a PCa, prostate cancer; BMI, body mass index; fam hx, family history; ATBC, Alpha-Tocopherol Beta-Carotene Cancer Prevention Study; EPIC, European Prospective Investigation into Cancer and Nutrition; PLCO, Prostate, Lung, Colorectal, Ovarian Screening Trial; PHS, Physicians’ Health Study; LBC, Lutheran Brotherhood Cohort; AHS, Agricultural Health Study; NIH-AARP, National Institutes of Health-American Association for Retired Persons Diet and Health Study; HPFS, Health Professionals Follow-up Study; CAROT, Carotene and Retinol Efficacy Trial; NLCS, Netherlands Cohort Study

Table 2

Summary relative risk estimates (SRRE), 95 % confidence intervals (CI), p-values for heterogeneity and I2 statistics for red and processed meat intake and prostate cancer (high vs. low exposure unless otherwise noted)

Model (number of studies a or data points)

SRRE

95 % CI

P-value for Heterogeneity; I2

Total red meat

 Total red meat and total prostate cancer (n = 10)

1.02

0.92–1.12

0.006; 61.0 %

   Per 1 serving/day increase

0.96

0.91–1.00

 

   Intake of 0–0.50 servings/day (n = 5)

1.41

1.09–1.81

0.189; 34.85 %

   Intake of >0.50–1.0 servings/day (n = 13)

1.02

0.98–1.05

0.735; 0.00 %

   Intake of >1.0–1.5 servings/day (n = 10)

1.01

0.93–1.10

0.077; 42.07 %

   Intake of >1.0 servings/day (n = 7)

0.88

0.75–1.04

0.005; 67.68 %

 Total red meat and non-advanced prostate cancer (n = 3)

0.98

0.63–1.53

0.051; 66.3 %

   Per 1 serving/day increase

0.71

0.46–1.10

 

   Intake of <1 serving/day (n = 4)

1.10

0.92–1.31

0.619; 0.00 %

   Intake of >1 serving/day (n = 5)

0.89

0.66–1.19

0.060; 55.69 %

 Total red meat and advanced prostate cancer (n = 9)

1.01

0.86–1.17

0.177; 30.2 %

   Per 1 serving/day increase

0.97

0.91–1.04

 

   Intake of 0–0.75 servings/day (n = 9)

1.08

0.94–1.23

0.319; 13.78 %

   Intake of >0.75–1.0 servings/day (n = 4)

1.06

0.92–1.23

0.697; 0.00 %

   Intake of >1.0–1.5 servings/day (n = 8)

1.04

0.92–1.18

0.481; 0.00 %

   Intake of >1.0 servings/day (n = 4)

1.14

0.95–1.37

0.328; 12.95 %

 Total red meat and fatal prostate cancer (n = 3)

1.06

0.82–1.37

0.35; 4.80 %

   Per 1 serving/day increase

1.05

0.73–1.52

 

   Intake of <1 serving/day (n = 5)

1.09

0.91–1.30

0.350; 9.89 %

   Intake of >1 serving/day (n = 5)

1.15

0.96–1.38

0.474; 0.00 %

Fresh red meat

 Fresh red meat and total prostate cancer (n = 9)

1.06

0.97–1.16

0.113; 38.3 %

   Per 1 serving/day increase

0.91

0.81–1.03

 

   Intake of 0- < 0.25 servings/day (n = 9)

1.08

0.97–1.19

0.924; 0.00 %

   Intake of 0.25- < 0.5 servings/day (n = 8)

1.07

1.02–1.13

0.519; 0.00 %

   Intake of 0.5–0.75 servings/day (n = 6)

1.04

0.97–1.12

0.363; 8.28 %

   Intake of >0.75 servings/day (n = 9)

1.07

0.95–1.19

0.171; 30.95 %

 Fresh red meat and advanced prostate cancer (n = 6)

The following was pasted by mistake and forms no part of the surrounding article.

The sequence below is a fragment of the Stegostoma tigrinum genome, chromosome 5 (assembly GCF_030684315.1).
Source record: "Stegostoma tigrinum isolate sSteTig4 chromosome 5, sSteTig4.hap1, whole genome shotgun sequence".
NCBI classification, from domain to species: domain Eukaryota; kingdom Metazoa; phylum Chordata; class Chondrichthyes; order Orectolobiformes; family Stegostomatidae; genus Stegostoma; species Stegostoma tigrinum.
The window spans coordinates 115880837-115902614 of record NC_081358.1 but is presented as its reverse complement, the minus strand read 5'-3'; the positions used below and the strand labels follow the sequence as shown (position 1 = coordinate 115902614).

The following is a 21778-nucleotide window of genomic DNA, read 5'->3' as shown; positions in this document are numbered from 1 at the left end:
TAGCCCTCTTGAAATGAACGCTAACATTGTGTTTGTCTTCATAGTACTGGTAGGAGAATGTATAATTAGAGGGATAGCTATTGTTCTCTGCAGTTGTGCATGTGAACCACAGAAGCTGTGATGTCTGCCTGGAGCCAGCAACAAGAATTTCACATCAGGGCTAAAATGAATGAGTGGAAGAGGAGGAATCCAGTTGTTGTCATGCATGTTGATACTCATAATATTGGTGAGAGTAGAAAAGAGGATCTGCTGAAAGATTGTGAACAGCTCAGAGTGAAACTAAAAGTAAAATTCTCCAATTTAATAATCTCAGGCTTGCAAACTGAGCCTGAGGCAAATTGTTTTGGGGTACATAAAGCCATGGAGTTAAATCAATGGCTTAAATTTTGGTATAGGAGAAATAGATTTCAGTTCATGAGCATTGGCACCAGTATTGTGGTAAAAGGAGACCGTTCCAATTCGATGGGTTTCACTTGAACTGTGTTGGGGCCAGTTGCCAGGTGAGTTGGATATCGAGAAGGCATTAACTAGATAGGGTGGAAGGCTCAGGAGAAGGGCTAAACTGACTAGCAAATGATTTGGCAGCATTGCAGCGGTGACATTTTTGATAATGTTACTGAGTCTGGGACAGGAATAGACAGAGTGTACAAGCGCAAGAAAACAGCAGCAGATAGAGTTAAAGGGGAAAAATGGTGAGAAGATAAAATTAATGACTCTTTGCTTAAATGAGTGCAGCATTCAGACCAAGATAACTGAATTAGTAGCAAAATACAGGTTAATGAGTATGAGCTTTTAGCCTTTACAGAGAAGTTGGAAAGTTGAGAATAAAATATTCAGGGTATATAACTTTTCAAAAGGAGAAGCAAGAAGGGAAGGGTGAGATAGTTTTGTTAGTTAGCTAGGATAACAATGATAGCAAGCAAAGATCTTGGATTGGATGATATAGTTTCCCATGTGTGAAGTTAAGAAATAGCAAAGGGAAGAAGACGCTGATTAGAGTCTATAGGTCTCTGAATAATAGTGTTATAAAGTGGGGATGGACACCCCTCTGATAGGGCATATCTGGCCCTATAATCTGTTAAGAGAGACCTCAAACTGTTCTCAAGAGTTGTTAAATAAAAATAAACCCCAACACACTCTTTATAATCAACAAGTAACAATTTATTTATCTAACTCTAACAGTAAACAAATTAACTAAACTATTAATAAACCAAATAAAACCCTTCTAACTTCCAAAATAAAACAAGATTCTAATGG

1.01

0.86–1.20

0.180; 34.107 %

   Per 1 serving/day increase

0.88

0.69–1.12

 

   Intake of 0–0.25 servings/day (n = 9)

1.14

0.97–1.34

0.776; 0.00 %

   Intake of >0.25–0.50 servings/day (n = 8)

0.99

0.89–1.10

0.543; 0.00 %

   Intake of >0.50 servings/day (n = 10)

0.99

0.89–1.11

0.398; 4.66 %

Processed meat

 Processed red meat and total prostate cancer (n = 11)

1.05

1.01–1.10

0.406; 3.38 %

   Per 1 serving/day increase

1.01

0.96–1.05

 

   Intake of 0–0.25 servings/day (n = 9)

1.05

0.99–1.10

0.369; 7.93 %

   Intake of >0.25–0.50 servings/day (n = 12)

1.05

1.00–1.09

0.407; 3.91 %

   Intake of >0.50–0.75 servings/day (n = 6)

1.02

0.97–1.07

0.506; 0.00 %

   Intake of >0.75 servings/day (n = 10)

1.04

0.99–1.10

0.176; 29.20 %

 Processed meat and advanced prostate cancer (n = 8)

1.12

0.95–1.33

0.040; 52.4 %

   Per 1 serving/day increase

1.10

0.98–1.24

 

   Intake of 0–0.25 servings/day (n = 12)

0.95

0.80–1.12

0.004; 60.09 %

   Intake of >0.25–0.50 servings/day (n = 9)

1.07

0.90–1.26

0.009; 60.61 %

   Intake of >0.50 servings/day (n = 8)

1.13

0.99–1.29

0.116; 39.42 %

 Processed meat and fatal prostate cancer (n = 2)

1.09

0.63–1.90

0.073; 68.9 %

   Per 1 serving/day increase

0.84

0.44–1.61

 

   Intake of <0.50 servings/day (n = 4)

0.93

0.75–1.15

0.276; 22.49 %

   Intake of >0.50 servings/day (n = 3)

0.95

0.69–1.30

0.112; 54.36 %

a Number of studies indicated in parentheses for high vs. low analyses; number of data points indicated in parentheses for dose- response analyses (in italics)

Total red meat

Ten prospective cohort studies were included in the meta-analysis of total red meat and total prostate cancer [13, 14, 34,36, 40, 41, 44, 45, 4748]. Red meat was typically either undefined or defined as a combination of processed and unprocessed beef, pork, and lamb. No association between total red meat intake and total prostate cancer was observed (SRRE = 1.02; 95 % CI: 0.92–1.12), although there was significant heterogeneity between studies (Fig. 2). A sensitivity analysis was performed without the study by Veierod et al. in 1997, as the estimate was a high outlier and adjusted for very few confounding factors as compared to the other studies (age at study inclusion and attained age were the only evaluated confounding factors). The SRRE did not appreciably change with the removal of this study. No dose-response relationship was evident in meta-regression analyses or categorical intake analyses, which is overall not supportive of a positive trend. Meta-analyses were also conducted for total red meat and risk of advanced, non-advanced, and fatal prostate cancer. No significant associations were observed in these analyses, nor was there significant heterogeneity present between studies. Additionally, subgroup analyses based on geographic location, number of participants, and duration of follow-up time were conducted and no effect modification by these factors was demonstrated.